Celebrating 81 years of good fellowship among magicians, the Oakland Magic Circle marks the installation of a new board of directors with a banquet and gala magic show featuring a tribute to Charles Dickens, himself a conjurer. Open to the public, the fun starts at 6:30 p.m. Tuesday, Feb. 7, with strolling close-up magicians, at Bjornson Hall (home of The Sons of Norway) on MacArthur Boulevard in Oakland.
Festivities begin with members of the Magic Circle performing as strolling close-up entertainers, br inging tricks to the table for some intimate mystification. Dinner will follow at 7, with a prearranged choice of entrees for ticket buyers. At 8:15, the gala show will begin, with host Timothy James, followed by “A Touch of Opera” with David Miller and M lle. Jamie, then Dick Newton’s “Tribute to Charles Dickens,” and Incoming Circle President James Hamilton with some “Classic Conjuring,” followed by a grand, if wild, finale with The Flying Calamari Bros. in “Total Insanity.”
“Timothy James is a young performer who’s appeared at the Magic Castle in Hollywood and here and there,” commented James Hamilton. “He performs comedy magic, offbeat, fun stuff. David Miller will show his marvels—like the Floating Ball—interactively with opera singer Mlle. Jamie.”
It’s well-known that Dickens performed in amateur theater and read his stories to crowds on his popular lecture tours. The grandfather of today’s solo performance was “Emlyn Williams as Charles Dickens,” the great Welsh actor and playwright reenacting the spectacular Victorian as storyteller and actor behind the lecture podium. But Dickens’ career in conjuring, which Dick Newton recreates, is something less familiar about the great novelist, social reformer and humorist.
James Hamilton is a longtime Bay Area practitioner of the magic arts; his “Classic Conjuring” is an act aptly named. Hamilton is every inch what’s implied by the moniker of Stage Magician: elegant in dress, eloquent and witty with patter or expressive in silence and pantomime, a master of the repertoire of conjuring, from edgy illusions to mind-boggling conundrums. Familiar to local audiences as The Magician at the Christmas Party in San Francisco Ballet productions of “The Nutcracker,” Hamilton is also a historian of the art, sp ecializing in late 19th century magician Hermann The Great, and is the author of numerous magazine articles, as well as lectures he’s delivered around North America and in London.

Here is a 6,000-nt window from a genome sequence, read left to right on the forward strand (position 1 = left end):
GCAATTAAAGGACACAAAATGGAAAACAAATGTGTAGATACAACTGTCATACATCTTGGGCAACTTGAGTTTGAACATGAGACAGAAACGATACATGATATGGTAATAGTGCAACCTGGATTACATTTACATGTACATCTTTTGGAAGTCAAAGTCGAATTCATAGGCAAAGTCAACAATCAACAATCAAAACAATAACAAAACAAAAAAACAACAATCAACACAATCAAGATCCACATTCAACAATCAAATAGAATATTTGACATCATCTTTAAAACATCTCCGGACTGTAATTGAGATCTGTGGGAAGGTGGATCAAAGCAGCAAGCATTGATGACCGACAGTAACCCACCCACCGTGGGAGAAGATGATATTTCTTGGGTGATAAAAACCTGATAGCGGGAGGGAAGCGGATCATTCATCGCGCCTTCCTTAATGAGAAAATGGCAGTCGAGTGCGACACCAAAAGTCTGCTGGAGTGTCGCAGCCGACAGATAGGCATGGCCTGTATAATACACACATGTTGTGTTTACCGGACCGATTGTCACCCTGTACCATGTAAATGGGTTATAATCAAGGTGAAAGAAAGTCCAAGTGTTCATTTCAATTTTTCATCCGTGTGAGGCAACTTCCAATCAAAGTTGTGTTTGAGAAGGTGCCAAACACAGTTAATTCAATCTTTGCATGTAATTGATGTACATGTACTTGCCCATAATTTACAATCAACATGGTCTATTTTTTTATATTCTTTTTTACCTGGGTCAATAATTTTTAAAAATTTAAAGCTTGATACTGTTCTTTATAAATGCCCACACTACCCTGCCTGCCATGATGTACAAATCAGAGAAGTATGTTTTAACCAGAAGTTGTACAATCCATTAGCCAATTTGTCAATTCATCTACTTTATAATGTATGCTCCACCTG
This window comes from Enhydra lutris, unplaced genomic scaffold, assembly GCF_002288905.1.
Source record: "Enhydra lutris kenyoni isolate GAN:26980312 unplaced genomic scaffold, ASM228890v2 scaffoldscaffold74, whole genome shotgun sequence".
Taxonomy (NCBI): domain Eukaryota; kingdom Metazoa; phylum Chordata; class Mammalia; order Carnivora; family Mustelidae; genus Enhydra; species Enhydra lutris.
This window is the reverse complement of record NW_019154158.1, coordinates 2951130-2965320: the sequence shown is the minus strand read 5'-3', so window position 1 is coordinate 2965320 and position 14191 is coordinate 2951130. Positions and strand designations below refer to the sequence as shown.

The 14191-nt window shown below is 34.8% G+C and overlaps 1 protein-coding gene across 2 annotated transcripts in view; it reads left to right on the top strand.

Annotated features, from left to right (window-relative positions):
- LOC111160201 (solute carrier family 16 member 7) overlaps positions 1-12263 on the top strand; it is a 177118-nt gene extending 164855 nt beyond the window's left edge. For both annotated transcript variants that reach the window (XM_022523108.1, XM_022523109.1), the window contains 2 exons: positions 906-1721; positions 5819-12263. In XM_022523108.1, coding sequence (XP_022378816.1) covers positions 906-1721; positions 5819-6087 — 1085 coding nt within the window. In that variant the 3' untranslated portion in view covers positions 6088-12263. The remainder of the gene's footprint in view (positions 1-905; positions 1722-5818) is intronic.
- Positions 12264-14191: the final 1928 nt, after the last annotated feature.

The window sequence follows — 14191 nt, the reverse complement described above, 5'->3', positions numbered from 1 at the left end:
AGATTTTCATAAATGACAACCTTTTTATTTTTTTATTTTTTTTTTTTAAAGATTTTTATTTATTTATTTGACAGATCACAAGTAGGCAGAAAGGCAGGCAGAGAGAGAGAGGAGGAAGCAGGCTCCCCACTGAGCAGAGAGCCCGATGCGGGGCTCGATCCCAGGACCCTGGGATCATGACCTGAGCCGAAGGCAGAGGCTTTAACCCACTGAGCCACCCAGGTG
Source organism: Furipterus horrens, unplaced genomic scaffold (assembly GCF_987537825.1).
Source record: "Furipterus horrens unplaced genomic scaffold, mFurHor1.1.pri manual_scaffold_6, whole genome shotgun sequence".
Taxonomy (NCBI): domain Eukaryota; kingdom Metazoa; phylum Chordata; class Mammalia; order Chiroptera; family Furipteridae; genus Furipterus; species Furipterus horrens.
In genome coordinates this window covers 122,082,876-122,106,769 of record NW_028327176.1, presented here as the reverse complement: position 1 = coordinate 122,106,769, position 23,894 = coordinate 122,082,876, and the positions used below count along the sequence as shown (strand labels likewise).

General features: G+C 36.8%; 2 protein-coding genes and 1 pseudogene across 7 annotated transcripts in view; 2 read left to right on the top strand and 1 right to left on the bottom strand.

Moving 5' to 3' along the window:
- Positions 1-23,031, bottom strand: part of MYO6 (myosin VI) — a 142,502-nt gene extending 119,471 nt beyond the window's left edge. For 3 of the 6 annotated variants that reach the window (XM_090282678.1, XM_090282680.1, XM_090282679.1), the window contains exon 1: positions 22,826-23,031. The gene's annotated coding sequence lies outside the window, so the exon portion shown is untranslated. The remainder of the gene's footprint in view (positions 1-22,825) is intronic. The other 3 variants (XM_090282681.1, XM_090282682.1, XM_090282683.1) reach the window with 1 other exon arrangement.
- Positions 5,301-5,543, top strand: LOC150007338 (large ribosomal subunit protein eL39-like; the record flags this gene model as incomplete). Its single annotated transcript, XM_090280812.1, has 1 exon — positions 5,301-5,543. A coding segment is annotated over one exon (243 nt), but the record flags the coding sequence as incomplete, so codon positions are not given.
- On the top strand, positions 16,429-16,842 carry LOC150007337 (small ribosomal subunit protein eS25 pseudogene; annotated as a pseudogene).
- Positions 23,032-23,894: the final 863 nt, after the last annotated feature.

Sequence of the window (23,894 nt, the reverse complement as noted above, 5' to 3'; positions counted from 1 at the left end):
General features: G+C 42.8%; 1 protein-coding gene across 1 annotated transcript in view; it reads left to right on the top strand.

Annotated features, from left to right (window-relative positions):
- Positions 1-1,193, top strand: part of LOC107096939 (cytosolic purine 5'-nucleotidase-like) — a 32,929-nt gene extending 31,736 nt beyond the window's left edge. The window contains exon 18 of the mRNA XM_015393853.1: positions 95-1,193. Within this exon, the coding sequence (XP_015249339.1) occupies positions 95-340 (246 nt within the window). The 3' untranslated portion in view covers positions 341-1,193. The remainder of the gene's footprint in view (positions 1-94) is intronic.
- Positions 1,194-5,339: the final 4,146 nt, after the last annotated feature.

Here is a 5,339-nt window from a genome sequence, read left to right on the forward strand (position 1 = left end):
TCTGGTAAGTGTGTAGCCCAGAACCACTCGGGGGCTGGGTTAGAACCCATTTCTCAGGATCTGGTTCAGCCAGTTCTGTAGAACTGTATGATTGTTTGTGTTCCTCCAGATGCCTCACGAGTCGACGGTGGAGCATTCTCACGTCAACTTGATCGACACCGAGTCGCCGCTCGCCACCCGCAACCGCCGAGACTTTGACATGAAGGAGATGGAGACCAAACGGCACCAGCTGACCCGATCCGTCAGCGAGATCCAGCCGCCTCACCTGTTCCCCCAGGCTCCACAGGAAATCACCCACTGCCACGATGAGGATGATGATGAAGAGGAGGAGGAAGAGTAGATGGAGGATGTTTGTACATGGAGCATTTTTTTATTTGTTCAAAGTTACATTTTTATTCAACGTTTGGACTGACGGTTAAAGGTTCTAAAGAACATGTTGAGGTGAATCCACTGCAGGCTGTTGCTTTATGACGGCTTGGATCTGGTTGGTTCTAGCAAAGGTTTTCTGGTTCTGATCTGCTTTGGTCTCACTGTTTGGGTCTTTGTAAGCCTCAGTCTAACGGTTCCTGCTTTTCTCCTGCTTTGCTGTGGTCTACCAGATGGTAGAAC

Asked about The Flying Calamari Bros., Hamilton just smiles. “Two big guys go crazy—it’s a wild and crazy comic magic act. The title says it all.”
Hamilton also spoke a little bit about the Oakland Magic Circle. “It was founded in 1925 by Professor El-Tab, a professional magician who lived in Oakland. Luminaries of th e world of magic have appeared at gatherings of the Circle; in recent years, conjurers of the stature of Harry Blackstone, Jr., Mr. Electric, The Great Tomsoni, John Carney, Charlie Miller ...
“We’re an organization for both amateur and professional mag icians,” he continued, “a social organization. We hold auctions, lectures—open to members of the public—and in the fall host an interclub magic contest, to which the different clubs around each send a contestant. That’s an open event, too, with a big spag hetti dinner. We also have competitions within the Circle, and sponsor seminars for magicians.”
Although stage magic is experiencing a new high of popularity, and has changed outwardly in a variety of ways over the years, the classic routines—though some times with a different spin—still entrance aficionados and new spectators alike. Styles change, but the old standbys keep coming around, although, as James Hamilton points out, “all those tricks with cigarettes seem to be passé.”
The Oakland Magic Circle: 6:30 p.m. Tuesday, Feb. 7, Bjornson Hall, MacArthur Boulevard, Oakland. Adults, $22; children 12 and under, $15. All children will receive a free magic gift. Reservations are required; no tickets will be sold at the door. Tickets and information are ava ilable at www.brownpapertickets.com/events/3036 or 1-800-838-3006.›
Courtesy of James Hamilton
Magic arts practitioner James Hamilton.›